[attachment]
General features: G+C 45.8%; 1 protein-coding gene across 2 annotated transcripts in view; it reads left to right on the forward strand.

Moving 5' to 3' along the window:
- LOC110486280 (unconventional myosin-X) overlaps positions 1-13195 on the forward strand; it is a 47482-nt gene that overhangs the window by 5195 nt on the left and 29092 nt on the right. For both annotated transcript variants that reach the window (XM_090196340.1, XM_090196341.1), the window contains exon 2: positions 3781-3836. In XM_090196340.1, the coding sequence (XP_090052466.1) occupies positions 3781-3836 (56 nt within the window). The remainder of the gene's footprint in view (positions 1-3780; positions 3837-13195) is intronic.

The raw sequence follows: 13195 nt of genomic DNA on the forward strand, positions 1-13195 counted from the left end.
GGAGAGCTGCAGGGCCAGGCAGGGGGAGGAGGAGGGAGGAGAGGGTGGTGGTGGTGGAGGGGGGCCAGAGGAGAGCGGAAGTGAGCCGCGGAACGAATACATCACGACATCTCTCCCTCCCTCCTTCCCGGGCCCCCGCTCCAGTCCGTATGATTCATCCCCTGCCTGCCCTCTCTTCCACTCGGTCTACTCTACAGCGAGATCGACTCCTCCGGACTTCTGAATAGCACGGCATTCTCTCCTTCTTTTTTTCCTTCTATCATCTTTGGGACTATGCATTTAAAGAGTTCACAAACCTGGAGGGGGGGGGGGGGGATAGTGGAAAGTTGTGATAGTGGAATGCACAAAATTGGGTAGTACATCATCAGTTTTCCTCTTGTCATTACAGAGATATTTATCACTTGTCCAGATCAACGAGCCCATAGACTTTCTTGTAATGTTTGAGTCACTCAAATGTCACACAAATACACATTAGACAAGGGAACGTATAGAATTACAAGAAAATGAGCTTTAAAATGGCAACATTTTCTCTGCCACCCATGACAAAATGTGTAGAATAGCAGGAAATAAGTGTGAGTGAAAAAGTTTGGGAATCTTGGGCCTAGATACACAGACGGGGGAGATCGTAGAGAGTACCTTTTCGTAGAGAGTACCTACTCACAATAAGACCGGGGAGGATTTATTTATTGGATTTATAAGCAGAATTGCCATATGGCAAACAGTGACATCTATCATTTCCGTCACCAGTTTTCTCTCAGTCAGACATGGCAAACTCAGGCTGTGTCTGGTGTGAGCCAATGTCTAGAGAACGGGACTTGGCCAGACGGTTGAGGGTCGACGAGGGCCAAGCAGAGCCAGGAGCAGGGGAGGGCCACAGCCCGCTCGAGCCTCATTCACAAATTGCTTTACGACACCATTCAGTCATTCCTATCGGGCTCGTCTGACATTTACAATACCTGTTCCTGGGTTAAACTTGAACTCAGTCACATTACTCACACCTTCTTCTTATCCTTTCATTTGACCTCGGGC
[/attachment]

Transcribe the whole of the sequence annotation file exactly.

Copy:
General features: G+C 45.8%; 1 protein-coding gene across 2 annotated transcripts in view; it reads left to right on the forward strand.

Moving 5' to 3' along the window:
- LOC110486280 (unconventional myosin-X) overlaps positions 1-13195 on the forward strand; it is a 47482-nt gene that overhangs the window by 5195 nt on the left and 29092 nt on the right. For both annotated transcript variants that reach the window (XM_090196340.1, XM_090196341.1), the window contains exon 2: positions 3781-3836. In XM_090196340.1, the coding sequence (XP_090052466.1) occupies positions 3781-3836 (56 nt within the window). The remainder of the gene's footprint in view (positions 1-3780; positions 3837-13195) is intronic.

The raw sequence follows: 13195 nt of genomic DNA on the forward strand, positions 1-13195 counted from the left end.
GGAGAGCTGCAGGGCCAGGCAGGGGGAGGAGGAGGGAGGAGAGGGTGGTGGTGGTGGAGGGGGGCCAGAGGAGAGCGGAAGTGAGCCGCGGAACGAATACATCACGACATCTCTCCCTCCCTCCTTCCCGGGCCCCCGCTCCAGTCCGTATGATTCATCCCCTGCCTGCCCTCTCTTCCACTCGGTCTACTCTACAGCGAGATCGACTCCTCCGGACTTCTGAATAGCACGGCATTCTCTCCTTCTTTTTTTCCTTCTATCATCTTTGGGACTATGCATTTAAAGAGTTCACAAACCTGGAGGGGGGGGGGGGGGATAGTGGAAAGTTGTGATAGTGGAATGCACAAAATTGGGTAGTACATCATCAGTTTTCCTCTTGTCATTACAGAGATATTTATCACTTGTCCAGATCAACGAGCCCATAGACTTTCTTGTAATGTTTGAGTCACTCAAATGTCACACAAATACACATTAGACAAGGGAACGTATAGAATTACAAGAAAATGAGCTTTAAAATGGCAACATTTTCTCTGCCACCCATGACAAAATGTGTAGAATAGCAGGAAATAAGTGTGAGTGAAAAAGTTTGGGAATCTTGGGCCTAGATACACAGACGGGGGAGATCGTAGAGAGTACCTTTTCGTAGAGAGTACCTACTCACAATAAGACCGGGGAGGATTTATTTATTGGATTTATAAGCAGAATTGCCATATGGCAAACAGTGACATCTATCATTTCCGTCACCAGTTTTCTCTCAGTCAGACATGGCAAACTCAGGCTGTGTCTGGTGTGAGCCAATGTCTAGAGAACGGGACTTGGCCAGACGGTTGAGGGTCGACGAGGGCCAAGCAGAGCCAGGAGCAGGGGAGGGCCACAGCCCGCTCGAGCCTCATTCACAAATTGCTTTACGACACCATTCAGTCATTCCTATCGGGCTCGTCTGACATTTACAATACCTGTTCCTGGGTTAAACTTGAACTCAGTCACATTACTCACACCTTCTTCTTATCCTTTCATTTGACCTCGGGC